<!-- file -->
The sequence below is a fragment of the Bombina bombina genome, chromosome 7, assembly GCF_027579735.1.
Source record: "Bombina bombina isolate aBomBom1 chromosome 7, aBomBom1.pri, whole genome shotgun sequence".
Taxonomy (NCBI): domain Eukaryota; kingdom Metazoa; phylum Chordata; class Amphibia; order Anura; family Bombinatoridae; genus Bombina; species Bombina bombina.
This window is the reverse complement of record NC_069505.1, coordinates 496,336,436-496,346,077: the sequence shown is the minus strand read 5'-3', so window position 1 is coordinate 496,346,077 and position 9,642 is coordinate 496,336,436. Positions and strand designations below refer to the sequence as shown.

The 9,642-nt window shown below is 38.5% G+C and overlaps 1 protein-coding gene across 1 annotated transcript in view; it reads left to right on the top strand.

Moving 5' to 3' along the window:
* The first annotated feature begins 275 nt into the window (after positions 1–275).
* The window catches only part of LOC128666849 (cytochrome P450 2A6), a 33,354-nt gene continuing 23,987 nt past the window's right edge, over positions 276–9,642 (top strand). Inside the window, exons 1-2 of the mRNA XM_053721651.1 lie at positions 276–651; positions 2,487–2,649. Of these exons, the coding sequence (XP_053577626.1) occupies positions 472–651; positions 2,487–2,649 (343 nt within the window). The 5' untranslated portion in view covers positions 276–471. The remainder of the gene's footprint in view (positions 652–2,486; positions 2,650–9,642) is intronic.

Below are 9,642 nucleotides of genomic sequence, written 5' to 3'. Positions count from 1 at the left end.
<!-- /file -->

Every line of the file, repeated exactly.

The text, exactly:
The sequence below is a fragment of the Bombina bombina genome, chromosome 7, assembly GCF_027579735.1.
Source record: "Bombina bombina isolate aBomBom1 chromosome 7, aBomBom1.pri, whole genome shotgun sequence".
Taxonomy (NCBI): domain Eukaryota; kingdom Metazoa; phylum Chordata; class Amphibia; order Anura; family Bombinatoridae; genus Bombina; species Bombina bombina.
This window is the reverse complement of record NC_069505.1, coordinates 496,336,436-496,346,077: the sequence shown is the minus strand read 5'-3', so window position 1 is coordinate 496,346,077 and position 9,642 is coordinate 496,336,436. Positions and strand designations below refer to the sequence as shown.

The 9,642-nt window shown below is 38.5% G+C and overlaps 1 protein-coding gene across 1 annotated transcript in view; it reads left to right on the top strand.

Moving 5' to 3' along the window:
* The first annotated feature begins 275 nt into the window (after positions 1–275).
* The window catches only part of LOC128666849 (cytochrome P450 2A6), a 33,354-nt gene continuing 23,987 nt past the window's right edge, over positions 276–9,642 (top strand). Inside the window, exons 1-2 of the mRNA XM_053721651.1 lie at positions 276–651; positions 2,487–2,649. Of these exons, the coding sequence (XP_053577626.1) occupies positions 472–651; positions 2,487–2,649 (343 nt within the window). The 5' untranslated portion in view covers positions 276–471. The remainder of the gene's footprint in view (positions 652–2,486; positions 2,650–9,642) is intronic.

Below are 9,642 nucleotides of genomic sequence, written 5' to 3'. Positions count from 1 at the left end.